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Demand for health care in Denmark: results of a national sample survey using contingent valuation

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  • Gyldmark, Marlene
  • Morrison, Gwendolyn C.

Abstract

In this paper we use willingness to pay (WTP) to elicit values for private insurance covering treatment for four different health problems. By way of obtaining these values, we test the viability of the contingent valuation method (CVM) and econometric techniques, respectively, as means of eliciting and analysing values from the general public. WTP responses from a Danish national sample survey, which was designed in accordance with existing guidelines, are analysed in terms of consistency and validity checks. Large numbers of zero responses are common in WTP studies, and are found here; therefore, the Heckman selectivity model and log-transformed OLS are employed. The selectivity model is rejected, but test results indicate that the lognormal model yields efficient and unbiased estimates. The results give confidence in the WTP estimates obtained and, more generally, in CVM as a means of valuing publicly provided goods and in econometrics as a tool for analysing WTP results containing many zero responses.

Suggested Citation

  • Gyldmark, Marlene & Morrison, Gwendolyn C., 2001. "Demand for health care in Denmark: results of a national sample survey using contingent valuation," Social Science & Medicine, Elsevier, vol. 53(8), pages 1023-1036, October.
  • Handle: RePEc:eee:socmed:v:53:y:2001:i:8:p:1023-1036
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    References listed on IDEAS

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    1. Deininger, Klaus & Squire, Lyn, 1996. "A New Data Set Measuring Income Inequality," World Bank Economic Review, World Bank Group, vol. 10(3), pages 565-591, September.
    2. Ettner, Susan L., 1996. "New evidence on the relationship between income and health," Journal of Health Economics, Elsevier, vol. 15(1), pages 67-85, February.
    3. Godfrey, Leslie G & McAleer, Michael & McKenzie, Colin R, 1988. "Variable Addition and LaGrange Multiplier Tests for Linear and Logarithmic Regression Models," The Review of Economics and Statistics, MIT Press, vol. 70(3), pages 492-503, August.
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    Citations

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    Cited by:

    1. Shackley, Phil & Donaldson, Cam, 2002. "Should we use willingness to pay to elicit community preferences for health care?: New evidence from using a 'marginal' approach," Journal of Health Economics, Elsevier, vol. 21(6), pages 971-991, November.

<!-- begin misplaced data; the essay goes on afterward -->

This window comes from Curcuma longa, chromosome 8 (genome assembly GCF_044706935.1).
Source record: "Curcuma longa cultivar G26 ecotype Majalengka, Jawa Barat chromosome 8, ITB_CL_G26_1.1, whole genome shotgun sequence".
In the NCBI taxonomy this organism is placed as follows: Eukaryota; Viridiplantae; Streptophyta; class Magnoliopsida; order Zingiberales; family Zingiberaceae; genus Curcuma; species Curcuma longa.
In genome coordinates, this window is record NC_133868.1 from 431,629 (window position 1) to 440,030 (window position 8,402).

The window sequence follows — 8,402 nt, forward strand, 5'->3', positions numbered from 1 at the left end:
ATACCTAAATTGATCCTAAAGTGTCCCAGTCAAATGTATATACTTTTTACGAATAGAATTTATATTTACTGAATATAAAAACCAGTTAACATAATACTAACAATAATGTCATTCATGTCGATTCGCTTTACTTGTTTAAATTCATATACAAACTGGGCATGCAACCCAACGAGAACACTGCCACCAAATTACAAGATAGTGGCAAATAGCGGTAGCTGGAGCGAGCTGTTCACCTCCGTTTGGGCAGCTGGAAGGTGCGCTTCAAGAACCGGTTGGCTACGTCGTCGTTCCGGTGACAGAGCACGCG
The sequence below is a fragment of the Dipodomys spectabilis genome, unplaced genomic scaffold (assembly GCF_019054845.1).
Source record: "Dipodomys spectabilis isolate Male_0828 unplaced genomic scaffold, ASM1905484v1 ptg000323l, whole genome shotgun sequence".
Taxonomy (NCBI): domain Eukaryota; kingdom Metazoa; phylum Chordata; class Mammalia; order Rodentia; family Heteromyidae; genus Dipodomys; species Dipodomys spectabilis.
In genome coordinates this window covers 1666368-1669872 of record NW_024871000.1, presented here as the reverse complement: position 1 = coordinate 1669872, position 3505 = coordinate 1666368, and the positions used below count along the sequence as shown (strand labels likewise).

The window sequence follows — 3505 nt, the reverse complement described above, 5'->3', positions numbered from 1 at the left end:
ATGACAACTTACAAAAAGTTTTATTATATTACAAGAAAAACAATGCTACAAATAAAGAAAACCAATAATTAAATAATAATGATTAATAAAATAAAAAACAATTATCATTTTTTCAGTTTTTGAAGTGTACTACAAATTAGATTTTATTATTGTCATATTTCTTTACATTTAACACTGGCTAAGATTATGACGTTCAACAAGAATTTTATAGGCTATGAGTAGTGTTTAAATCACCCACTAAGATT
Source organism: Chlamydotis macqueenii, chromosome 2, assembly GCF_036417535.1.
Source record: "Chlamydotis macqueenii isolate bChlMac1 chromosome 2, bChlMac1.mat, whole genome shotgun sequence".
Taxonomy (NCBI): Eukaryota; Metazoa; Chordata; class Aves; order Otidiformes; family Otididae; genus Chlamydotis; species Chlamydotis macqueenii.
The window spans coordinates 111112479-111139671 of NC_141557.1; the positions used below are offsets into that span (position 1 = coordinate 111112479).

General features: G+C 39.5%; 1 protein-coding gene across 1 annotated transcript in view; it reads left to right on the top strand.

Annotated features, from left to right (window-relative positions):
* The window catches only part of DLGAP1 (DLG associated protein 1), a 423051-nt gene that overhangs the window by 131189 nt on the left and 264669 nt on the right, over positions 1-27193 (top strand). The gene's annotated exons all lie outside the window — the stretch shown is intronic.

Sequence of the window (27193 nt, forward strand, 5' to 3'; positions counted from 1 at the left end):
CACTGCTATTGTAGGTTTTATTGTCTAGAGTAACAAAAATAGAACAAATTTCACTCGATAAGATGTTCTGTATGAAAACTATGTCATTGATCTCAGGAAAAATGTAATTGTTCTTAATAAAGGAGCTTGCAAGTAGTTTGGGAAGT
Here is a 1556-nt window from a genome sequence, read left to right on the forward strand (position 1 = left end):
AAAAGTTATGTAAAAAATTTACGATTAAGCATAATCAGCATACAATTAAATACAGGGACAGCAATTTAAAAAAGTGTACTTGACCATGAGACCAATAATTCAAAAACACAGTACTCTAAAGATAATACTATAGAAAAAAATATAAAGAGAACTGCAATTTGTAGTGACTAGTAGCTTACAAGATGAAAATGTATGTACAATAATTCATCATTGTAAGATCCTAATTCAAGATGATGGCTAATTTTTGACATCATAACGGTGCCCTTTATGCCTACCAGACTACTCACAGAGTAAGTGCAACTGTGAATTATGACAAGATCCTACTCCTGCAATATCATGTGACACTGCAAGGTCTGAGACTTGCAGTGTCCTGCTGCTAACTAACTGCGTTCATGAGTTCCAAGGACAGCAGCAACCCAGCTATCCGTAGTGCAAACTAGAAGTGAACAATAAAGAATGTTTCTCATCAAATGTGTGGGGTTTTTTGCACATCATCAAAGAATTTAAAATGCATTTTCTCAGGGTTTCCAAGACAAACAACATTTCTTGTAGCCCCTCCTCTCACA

2. repec:spr:pharme:v:35:y:2017:i:8:d:10.1007_s40273-017-0511-7 is not listed on IDEAS
    3. Till Seuring & Olga Archangelidi & Marc Suhrcke, 2015. "The Economic Costs of Type 2 Diabetes: A Global Systematic Review," PharmacoEconomics, Springer, vol. 33(8), pages 811-831, August.
    4. Mandy Ryan & Mabelle Amaya-Amaya, 2005. "' Threats ' to and hopes for estimating benefits," Health Economics, John Wiley & Sons, Ltd., vol. 14(6), pages 609-619.
    5. Oliver, Adam, 2013. "Testing the rate of preference reversal in personal and social decision-making," Journal of Health Economics, Elsevier, vol. 32(6), pages 1250-1257.
    6. George Houtven & Melonie Sullivan & Chris Dockins, 2008. "Cancer premiums and latency effects: A risk tradeoff approach for valuing reductions in fatal cancer risks," Journal of Risk and Uncertainty, Springer, vol. 36(2), pages 179-199, April.
    7. Awad Mataria & St├ęphane Luchini & Yousef Daoud & Jean-Paul Moatti, 2007. "Demand assessment and price-elasticity estimation of quality-improved primary health care in palestine: a contribution from the contingent valuation method," Health Economics, John Wiley & Sons, Ltd., vol. 16(10), pages 1051-1068.
    8. Mataria, Awad & Donaldson, Cam & Luchini, Stephane & Moatti, Jean-Paul, 2004. "A stated preference approach to assessing health care-quality improvements in Palestine: from theoretical validity to policy implications," Journal of Health Economics, Elsevier, vol. 23(6), pages 1285-1311, November.

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